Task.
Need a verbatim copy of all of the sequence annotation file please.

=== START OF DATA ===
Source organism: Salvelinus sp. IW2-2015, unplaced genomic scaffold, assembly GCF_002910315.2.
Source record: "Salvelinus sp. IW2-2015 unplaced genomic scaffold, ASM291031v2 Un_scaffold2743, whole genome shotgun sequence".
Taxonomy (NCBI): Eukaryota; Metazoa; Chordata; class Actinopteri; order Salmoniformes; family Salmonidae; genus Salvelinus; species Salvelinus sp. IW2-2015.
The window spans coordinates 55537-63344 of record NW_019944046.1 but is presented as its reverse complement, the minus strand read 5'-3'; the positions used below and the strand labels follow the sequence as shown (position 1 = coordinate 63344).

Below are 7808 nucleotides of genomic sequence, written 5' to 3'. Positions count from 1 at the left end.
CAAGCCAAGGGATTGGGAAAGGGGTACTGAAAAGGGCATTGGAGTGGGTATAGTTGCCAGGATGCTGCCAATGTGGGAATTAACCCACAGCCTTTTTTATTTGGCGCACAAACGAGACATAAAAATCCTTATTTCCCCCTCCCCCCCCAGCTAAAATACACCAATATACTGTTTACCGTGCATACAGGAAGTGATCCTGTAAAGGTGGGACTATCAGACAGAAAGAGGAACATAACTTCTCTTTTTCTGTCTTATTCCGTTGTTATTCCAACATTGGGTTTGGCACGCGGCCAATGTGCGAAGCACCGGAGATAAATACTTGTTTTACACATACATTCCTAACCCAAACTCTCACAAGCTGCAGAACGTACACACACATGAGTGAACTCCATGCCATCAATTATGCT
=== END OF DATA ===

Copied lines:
Source organism: Salvelinus sp. IW2-2015, unplaced genomic scaffold, assembly GCF_002910315.2.
Source record: "Salvelinus sp. IW2-2015 unplaced genomic scaffold, ASM291031v2 Un_scaffold2743, whole genome shotgun sequence".
Taxonomy (NCBI): Eukaryota; Metazoa; Chordata; class Actinopteri; order Salmoniformes; family Salmonidae; genus Salvelinus; species Salvelinus sp. IW2-2015.
The window spans coordinates 55537-63344 of record NW_019944046.1 but is presented as its reverse complement, the minus strand read 5'-3'; the positions used below and the strand labels follow the sequence as shown (position 1 = coordinate 63344).

Below are 7808 nucleotides of genomic sequence, written 5' to 3'. Positions count from 1 at the left end.
CAAGCCAAGGGATTGGGAAAGGGGTACTGAAAAGGGCATTGGAGTGGGTATAGTTGCCAGGATGCTGCCAATGTGGGAATTAACCCACAGCCTTTTTTATTTGGCGCACAAACGAGACATAAAAATCCTTATTTCCCCCTCCCCCCCCAGCTAAAATACACCAATATACTGTTTACCGTGCATACAGGAAGTGATCCTGTAAAGGTGGGACTATCAGACAGAAAGAGGAACATAACTTCTCTTTTTCTGTCTTATTCCGTTGTTATTCCAACATTGGGTTTGGCACGCGGCCAATGTGCGAAGCACCGGAGATAAATACTTGTTTTACACATACATTCCTAACCCAAACTCTCACAAGCTGCAGAACGTACACACACATGAGTGAACTCCATGCCATCAATTATGCT